If past is prologue, just a tiny fraction of Newark’s 165,000 voters will turnout for next Tuesday’s municipal election.
The likely anemic local voter engagement comes at a precarious time in our national narrative. Respected scholars are positing that a ‘democratic’ country where tens of millions of voters believe the last national election was stolen maybe actually be ungovernable.
That widespread distrust, when combined with the kind of apathy and voter disengagement that’s on display in a city like Newark should alarm us.
Even in 2020, when the nation set a record for the number of voters casting a ballot, only 49 percent of Newark’s voters turned out. By 2021, with Governor Murphy at the top of the ticket, just 20 percent bothered to turnout.
In 2018, Council President Luis Quintana just needed to garner 17,000 votes to win his at large Council seat, just about ten percent of the registered voters. In the South Ward, John Sharpe James claimed victory with just 3,000 votes.
What accounts for this Newark voter disconnect? Could it be that a succession of political corruption indictments and convictions have just worn down the electorate? Is just getting by so hard, that a lot of voters just don’t have the bandwidth to get involved in a process that seems to just enrich those that get elected and their relatives?
Could it also be a symptom of the increasing economic marginalization of people of color as the concentration of white wealth at the top has accelerated in the aftermath of the Great Recession? Over the last few years of the pandemic it has been the same struggling communities of color that bore the brunt of COVID, with death rates exponentially higher than wealthier and whiter communities.
For a few years now, researchers have linked a marked decline in Black homeownership, in the aftermath of the 2008 Wall Street sparked mortgage crisis, with a decline in Black voter turnout. Black home ownership is now at its lowest level since the enactment of the landmark1968 Fair Housing Act.
In 2016, Donald Trump’s edging out former Secretary of State Hillary Clinton in the Electoral College by capturing states like Michigan and Pennsylvania had everything to do with a hundreds of thousands of Black voters staying home, after turning out reliably for President Obama in 2008 and 2012. While the economy in the aggregate appeared to recover, Black homeownership took a major hit as generations of family household wealth was lost to predatory lenders.
While 75 percent of white Americans own their own home, Black home ownership has dropped to 41 percent, a gap that helps explain the widening racial household wealth gap that’s now about ten to one.
According to a 2020 research paper by Brigham Young University sociologist Jacob S. Rugh there’s a strong link between homeownership and voter participation.
“First off, it’s easier to vote if you stay at the same address as homeowners do, more likely than renters,” Rugh told KUER, the NPR affiliate in Utah. “Second, it’s easier to vote when you have more resources and more time. And third, it’s more likely that homeowners vote because voting, like any measure of civic participation, such as writing a letter to an official or participating in a protest, corresponds to more resources such as income, education and wealth in the form of home equity or your home value.”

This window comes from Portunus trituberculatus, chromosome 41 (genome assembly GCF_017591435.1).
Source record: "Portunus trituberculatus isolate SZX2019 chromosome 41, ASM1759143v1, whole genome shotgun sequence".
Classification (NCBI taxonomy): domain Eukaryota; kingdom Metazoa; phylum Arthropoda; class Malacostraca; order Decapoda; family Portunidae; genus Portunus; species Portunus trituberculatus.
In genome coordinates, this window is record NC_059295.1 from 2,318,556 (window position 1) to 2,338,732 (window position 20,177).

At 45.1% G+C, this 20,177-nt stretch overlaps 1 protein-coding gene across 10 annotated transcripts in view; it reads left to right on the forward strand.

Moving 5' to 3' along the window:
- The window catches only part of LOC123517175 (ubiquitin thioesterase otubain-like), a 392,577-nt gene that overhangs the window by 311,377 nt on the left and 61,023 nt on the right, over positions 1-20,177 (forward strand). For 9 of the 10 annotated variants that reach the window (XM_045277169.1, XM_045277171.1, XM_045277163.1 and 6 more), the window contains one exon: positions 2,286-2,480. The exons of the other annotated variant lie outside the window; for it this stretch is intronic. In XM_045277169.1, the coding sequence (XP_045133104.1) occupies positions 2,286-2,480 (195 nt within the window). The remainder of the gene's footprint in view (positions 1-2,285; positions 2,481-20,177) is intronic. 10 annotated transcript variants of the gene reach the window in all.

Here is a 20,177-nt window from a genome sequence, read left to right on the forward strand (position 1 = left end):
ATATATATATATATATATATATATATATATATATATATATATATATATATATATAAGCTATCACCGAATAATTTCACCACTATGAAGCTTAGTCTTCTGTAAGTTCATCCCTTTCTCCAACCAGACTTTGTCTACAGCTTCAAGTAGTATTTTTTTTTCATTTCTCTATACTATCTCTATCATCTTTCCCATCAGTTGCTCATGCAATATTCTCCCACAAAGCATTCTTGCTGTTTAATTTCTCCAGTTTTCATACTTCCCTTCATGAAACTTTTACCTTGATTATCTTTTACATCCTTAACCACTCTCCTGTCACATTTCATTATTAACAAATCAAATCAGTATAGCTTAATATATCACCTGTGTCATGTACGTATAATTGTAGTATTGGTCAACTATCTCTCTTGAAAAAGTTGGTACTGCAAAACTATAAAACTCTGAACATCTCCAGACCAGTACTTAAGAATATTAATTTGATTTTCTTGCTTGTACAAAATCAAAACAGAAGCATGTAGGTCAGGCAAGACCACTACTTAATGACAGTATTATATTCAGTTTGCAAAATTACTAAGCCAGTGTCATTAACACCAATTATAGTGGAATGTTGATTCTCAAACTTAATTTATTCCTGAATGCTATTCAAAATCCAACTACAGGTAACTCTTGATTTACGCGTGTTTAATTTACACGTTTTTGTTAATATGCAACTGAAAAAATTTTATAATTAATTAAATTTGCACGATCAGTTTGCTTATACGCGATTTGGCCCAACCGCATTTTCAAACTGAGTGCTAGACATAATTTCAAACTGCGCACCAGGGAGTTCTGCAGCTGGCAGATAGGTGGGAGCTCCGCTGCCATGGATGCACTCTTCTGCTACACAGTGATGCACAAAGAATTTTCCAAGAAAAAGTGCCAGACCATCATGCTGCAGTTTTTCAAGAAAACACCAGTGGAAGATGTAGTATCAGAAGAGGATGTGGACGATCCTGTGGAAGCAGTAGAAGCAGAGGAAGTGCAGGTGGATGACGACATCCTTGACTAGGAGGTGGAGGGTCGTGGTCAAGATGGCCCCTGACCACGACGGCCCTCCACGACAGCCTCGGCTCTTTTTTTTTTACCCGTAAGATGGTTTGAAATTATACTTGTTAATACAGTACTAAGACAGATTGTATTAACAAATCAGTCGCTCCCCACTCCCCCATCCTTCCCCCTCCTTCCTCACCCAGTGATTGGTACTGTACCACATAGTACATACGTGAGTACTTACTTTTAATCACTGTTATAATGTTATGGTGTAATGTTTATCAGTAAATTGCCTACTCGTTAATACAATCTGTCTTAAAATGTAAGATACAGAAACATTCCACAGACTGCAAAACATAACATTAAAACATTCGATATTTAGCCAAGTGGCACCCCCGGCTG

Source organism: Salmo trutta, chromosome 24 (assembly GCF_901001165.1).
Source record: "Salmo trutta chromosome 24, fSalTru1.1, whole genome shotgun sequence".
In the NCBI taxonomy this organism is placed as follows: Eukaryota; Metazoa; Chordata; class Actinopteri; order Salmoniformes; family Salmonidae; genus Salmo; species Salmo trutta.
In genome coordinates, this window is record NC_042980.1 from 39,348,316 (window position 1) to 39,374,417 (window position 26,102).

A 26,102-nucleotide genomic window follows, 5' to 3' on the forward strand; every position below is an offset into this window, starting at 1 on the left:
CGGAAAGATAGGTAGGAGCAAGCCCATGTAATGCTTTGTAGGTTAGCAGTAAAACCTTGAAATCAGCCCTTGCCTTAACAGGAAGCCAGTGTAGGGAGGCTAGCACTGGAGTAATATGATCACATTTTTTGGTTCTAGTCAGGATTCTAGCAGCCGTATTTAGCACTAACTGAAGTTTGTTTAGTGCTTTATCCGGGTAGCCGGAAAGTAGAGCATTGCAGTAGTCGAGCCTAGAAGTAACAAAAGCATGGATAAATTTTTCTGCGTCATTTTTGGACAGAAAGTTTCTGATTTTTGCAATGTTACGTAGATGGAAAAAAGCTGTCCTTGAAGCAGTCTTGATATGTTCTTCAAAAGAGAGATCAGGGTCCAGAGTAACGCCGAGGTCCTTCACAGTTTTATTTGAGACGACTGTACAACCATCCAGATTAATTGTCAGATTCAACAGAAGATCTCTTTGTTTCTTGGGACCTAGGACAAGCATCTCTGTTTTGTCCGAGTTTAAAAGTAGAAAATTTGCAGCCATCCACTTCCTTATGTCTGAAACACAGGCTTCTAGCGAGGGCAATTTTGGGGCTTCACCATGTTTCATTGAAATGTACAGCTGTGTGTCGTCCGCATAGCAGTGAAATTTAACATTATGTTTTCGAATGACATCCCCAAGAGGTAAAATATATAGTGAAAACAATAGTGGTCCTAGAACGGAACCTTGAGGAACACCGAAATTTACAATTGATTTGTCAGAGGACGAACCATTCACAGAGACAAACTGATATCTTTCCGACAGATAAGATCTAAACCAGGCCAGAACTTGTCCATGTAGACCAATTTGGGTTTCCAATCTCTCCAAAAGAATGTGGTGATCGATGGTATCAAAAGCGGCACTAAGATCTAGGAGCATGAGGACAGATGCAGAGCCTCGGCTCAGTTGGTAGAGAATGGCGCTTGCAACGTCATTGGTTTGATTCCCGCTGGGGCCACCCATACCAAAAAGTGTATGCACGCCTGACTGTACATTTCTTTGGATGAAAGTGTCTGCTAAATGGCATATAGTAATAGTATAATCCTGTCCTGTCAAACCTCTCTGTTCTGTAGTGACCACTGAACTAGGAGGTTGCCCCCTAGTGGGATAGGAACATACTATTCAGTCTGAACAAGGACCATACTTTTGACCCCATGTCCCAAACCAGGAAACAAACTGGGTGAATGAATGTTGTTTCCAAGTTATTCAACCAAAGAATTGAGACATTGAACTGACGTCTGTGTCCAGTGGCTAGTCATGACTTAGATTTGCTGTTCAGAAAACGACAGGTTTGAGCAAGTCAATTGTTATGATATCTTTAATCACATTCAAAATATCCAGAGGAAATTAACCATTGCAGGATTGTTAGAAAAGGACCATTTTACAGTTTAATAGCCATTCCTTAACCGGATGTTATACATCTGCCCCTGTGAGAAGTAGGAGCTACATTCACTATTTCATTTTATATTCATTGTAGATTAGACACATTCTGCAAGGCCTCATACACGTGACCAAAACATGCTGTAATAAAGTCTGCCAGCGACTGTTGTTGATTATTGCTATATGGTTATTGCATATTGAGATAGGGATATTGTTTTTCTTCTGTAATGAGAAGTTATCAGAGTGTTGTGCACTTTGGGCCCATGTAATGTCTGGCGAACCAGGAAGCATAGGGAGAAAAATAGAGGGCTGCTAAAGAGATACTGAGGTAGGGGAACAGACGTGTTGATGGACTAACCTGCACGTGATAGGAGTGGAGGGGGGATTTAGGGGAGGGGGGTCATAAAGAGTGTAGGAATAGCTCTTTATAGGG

With less than a week to go before Newark’s municipal election, a Rutgers University study shows that close to half of all of its homes are owned by corporations, “a model designed to enrich investors through returns from rent collections….that can displace residents and ownership,” according to the authors of Who Owns Newark?
“The Rutgers Center on Law, Inequality and Metropolitan Equity (CLiME) found the city has the highest rate of corporate buyers in the nation, although numbers are rising throughout the country,” according to a press release issued with the report. “This is especially true in mostly Black neighborhoods, like Newark’s South and West Wards, where corporate property ownership is most prevalent.”
The Rutgers’ researchers wrote, that while this trend is happening in other cities it is playing out on in Newark “on a scale unmatched anywhere in the country.”
Of the 2,500 homes sold in Newark between 2017 and 2020, “more than 47 percent of the city’s one-to-four unit buildings – were sold to institutional buyers” who were often “completely anonymous investors”, hence the title of the Rutgers’ report, Who Owns Newark? Transferring Wealth from Newark Homeowners to Corporate Buyers. “Sadly, this reality continues a long pattern of economic threat to predominantly Black and increasingly Latino neighborhoods in a state whose communities are among the most segregated in the country,” the report states. “From racial exclusion to predatory lending, from foreclosure to the extraction of rents, Newark’s experience demonstrates what can happen when local economies ignore equity.’’ “These trends demonstrate the strong probability of rapidly rising rents, lower homeownership rates, a diminished Black middle class, market challenges to building affordable homes, and even more housing instability for low- and moderate-income Newarkers and displacement,’’ according to the report.
Professor David D. Troutt, a distinguished professor of Law and Justice John J. Francis Scholar as well as the founding director of the Rutgers Center on Law in Metropolitan Equity, contributed to the home ownership analysis.
The Rutgers’ report notes that home ownership is the way that wealth gets transferred between the generations as it helps to provide stability as well as enhanced public safety, all of which re-enforces “neighborhood autonomy.”
“Traditionally, Americans believed homeownership to be the individual path to collective security,” Troutt said. “Corporate buying up of the residential market forecloses all of that.”